Year Abroad Diaries: 11 March 2013

Friday 8th, the living room, home.

My ‘cherished’ Moleskine has been neglected for a while: since I’ve been home, it’s been non-stop food, family and fatigue. It is so lovely being back; a million times less strange and foreign than at Christmas, when I’d been without home comforts for three months. This time, it’s only been a six week gap, so seeing everyone isn’t such a shock.

The weather has been kind to me, much milder and more importantly sunny, compared to dreary Normandy. On Thursday, I woke C early and by 11am we were fleeced up and walking towards the trig point. We had the most beautiful view onto Loch Lomond at the summit: the sky was shining blue, there was snow on the hills and the wind smelled of spring. It was perfect. Another weather highlight was post-lunch with the two G’s (my maternal grandparents) where we drove down to the banks of the loch and took pictures of the still water. They both seemed to relish pottering around the countryside and chattering away.

Early in March, it was C’s birthday. After a short drive and a bowl of soup, we headed towards Ardtorna B&B, turning port across the Connel Bridge. We pulled up in front of a futuristic building, a stunted cylindrical torso lowering into a longer, cottage-inspired arm. Crunching nervously towards the door, C repeated, ‘Wow. This is amazing. You shouldn’t have.’ The owners welcomed us and we were shown to our room at the end of the corridor. It really was luxury – a massive bed, underfloor heating, a mini fridge full of nuts and snacks, chocolates, a huge bath… and C was further flabbergasted when the complimentary scones and clotted cream arrived. We sat munching, looking onto the loch. Hot chocolate and a bath relaxed us into sleep.

The next morning continued the opulence: muesli, poached eggs, homemade soda bread and jam – our stomachs were bursting for hours. Jumping along the road to the Sea Life Centre, we watched otters twirl in the pools, seals crack fish bones, rays fly along invisible currents. It was grey but we wandered outside. Sutherland’s Grove was the next stop; a Forestry Commission nature trail. The drizzle fell harder towards the road end, gravel merging into reservoir over which peered a monotone mount. The walk tired us out, so we spent an hour afterwards in the Oban Chocolate Company supping on hot beverages…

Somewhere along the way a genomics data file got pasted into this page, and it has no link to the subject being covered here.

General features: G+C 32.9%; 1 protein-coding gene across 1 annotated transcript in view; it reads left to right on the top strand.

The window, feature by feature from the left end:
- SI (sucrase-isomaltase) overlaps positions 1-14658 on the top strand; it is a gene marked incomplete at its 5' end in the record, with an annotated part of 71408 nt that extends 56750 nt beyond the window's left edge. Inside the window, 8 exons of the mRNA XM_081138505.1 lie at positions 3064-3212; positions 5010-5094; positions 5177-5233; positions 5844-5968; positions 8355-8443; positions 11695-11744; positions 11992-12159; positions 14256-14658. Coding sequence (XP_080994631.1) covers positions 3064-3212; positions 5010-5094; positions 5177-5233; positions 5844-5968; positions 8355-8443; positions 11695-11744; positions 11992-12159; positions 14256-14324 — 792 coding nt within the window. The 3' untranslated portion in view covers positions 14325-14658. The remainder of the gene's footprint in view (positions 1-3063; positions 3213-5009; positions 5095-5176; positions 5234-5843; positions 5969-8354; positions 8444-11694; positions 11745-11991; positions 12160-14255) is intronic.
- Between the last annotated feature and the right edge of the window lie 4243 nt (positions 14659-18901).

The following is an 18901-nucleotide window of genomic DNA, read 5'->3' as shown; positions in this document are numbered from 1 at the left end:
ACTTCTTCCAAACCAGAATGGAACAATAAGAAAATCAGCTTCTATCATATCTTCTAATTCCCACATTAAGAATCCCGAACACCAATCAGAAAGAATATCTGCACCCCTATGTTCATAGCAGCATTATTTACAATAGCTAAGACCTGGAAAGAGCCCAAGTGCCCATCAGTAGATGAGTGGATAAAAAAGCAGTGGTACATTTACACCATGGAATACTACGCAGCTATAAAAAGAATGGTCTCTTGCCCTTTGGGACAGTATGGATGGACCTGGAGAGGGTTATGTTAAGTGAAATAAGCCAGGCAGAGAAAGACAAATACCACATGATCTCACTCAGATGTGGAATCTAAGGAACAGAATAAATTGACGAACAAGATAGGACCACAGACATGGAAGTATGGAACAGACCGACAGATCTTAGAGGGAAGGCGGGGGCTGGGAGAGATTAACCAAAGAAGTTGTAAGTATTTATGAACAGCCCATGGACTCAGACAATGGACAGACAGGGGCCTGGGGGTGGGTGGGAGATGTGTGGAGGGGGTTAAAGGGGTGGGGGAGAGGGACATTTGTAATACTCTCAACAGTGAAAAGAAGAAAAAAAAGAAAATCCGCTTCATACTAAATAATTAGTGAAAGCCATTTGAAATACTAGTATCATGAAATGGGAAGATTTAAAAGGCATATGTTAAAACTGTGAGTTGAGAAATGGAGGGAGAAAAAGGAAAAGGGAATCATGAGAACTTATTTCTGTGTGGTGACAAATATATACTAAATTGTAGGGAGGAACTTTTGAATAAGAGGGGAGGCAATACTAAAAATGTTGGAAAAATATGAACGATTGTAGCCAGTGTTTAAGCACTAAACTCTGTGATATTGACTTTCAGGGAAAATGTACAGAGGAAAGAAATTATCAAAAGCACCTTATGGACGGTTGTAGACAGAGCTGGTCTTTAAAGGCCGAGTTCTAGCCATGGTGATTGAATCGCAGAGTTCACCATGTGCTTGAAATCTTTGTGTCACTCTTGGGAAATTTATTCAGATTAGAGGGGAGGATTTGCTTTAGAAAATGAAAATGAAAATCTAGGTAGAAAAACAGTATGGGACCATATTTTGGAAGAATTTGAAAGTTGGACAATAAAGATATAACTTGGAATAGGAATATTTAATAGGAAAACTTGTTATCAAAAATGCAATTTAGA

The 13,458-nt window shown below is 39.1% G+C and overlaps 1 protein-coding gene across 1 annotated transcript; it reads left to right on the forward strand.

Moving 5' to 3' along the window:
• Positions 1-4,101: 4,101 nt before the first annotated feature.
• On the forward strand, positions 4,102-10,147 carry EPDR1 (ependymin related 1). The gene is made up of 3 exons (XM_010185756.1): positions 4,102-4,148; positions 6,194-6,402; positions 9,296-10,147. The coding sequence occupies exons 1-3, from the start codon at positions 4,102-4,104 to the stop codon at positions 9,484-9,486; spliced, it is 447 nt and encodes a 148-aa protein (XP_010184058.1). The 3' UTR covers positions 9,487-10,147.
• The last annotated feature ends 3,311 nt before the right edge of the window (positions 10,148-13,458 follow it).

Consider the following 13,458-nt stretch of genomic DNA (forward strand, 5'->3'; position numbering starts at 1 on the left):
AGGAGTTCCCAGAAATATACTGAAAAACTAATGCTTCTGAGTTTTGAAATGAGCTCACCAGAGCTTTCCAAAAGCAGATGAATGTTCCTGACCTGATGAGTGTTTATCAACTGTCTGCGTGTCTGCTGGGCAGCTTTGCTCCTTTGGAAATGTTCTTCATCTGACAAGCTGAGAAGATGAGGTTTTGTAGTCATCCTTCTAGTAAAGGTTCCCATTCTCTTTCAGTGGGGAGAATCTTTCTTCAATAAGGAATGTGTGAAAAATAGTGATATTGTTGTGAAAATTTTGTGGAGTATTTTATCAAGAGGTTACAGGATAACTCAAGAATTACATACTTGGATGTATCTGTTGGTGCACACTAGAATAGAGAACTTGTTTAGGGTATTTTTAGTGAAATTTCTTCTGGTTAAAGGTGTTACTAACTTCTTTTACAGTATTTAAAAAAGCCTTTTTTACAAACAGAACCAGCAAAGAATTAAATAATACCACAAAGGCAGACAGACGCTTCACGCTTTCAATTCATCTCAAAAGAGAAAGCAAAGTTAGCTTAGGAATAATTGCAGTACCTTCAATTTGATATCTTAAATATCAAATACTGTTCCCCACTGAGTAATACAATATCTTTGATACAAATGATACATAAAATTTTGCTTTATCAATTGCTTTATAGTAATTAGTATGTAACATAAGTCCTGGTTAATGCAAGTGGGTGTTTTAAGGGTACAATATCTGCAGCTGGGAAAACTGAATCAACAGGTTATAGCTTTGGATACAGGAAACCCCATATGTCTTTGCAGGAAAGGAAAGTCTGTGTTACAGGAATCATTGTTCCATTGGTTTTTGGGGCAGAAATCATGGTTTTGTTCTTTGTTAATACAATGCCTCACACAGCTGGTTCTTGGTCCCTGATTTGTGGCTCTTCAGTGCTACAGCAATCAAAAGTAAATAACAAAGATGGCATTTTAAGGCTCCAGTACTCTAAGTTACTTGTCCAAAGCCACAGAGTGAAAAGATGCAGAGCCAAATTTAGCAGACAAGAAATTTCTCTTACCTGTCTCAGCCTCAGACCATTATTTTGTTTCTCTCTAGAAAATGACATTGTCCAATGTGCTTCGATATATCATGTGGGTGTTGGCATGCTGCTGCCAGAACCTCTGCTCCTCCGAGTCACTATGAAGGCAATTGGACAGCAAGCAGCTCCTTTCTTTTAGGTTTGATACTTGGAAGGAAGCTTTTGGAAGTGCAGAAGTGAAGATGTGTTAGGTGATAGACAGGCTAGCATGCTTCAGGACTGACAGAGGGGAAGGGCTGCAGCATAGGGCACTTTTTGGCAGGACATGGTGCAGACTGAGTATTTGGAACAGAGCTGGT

Monday 11th. Southampton Airport, in the snow.

Dad brought me to the airport this morning in his van. As he watched me, waving at security, I saw his eyes take on a shininess, and tried not to cry myself. The amount of times I’ve said to Mum and C, and there to Dad, ‘I’m not going to get upset. Only six weeks left of teaching. I’ll manage; it’s not long at all…’ It’s become a mantra.

When we boarded the plane, the pilot announced that there had been snowfall at Southampton and that it was minus one. Flights to both Jersey and Guernsey have been cancelled due to the snow. In some ways I’m hoping I won’t be able to get back to France. Then I realise how dim I’m being, because I’ll be stuck in England instead.

I can hear the rumble of a plane on the tarmac, though I can’t tell if it’s coming down or taking off. I can’t tell what I’m doing either – I’m not sure whether to feel horrendously sad that the holiday is over, or to think optimistically towards the future and the summer. I think it’s obvious the latter would be more beneficial. It’s an uphill struggle to keep yourself going, but the ascent has to level out at some point. Right?

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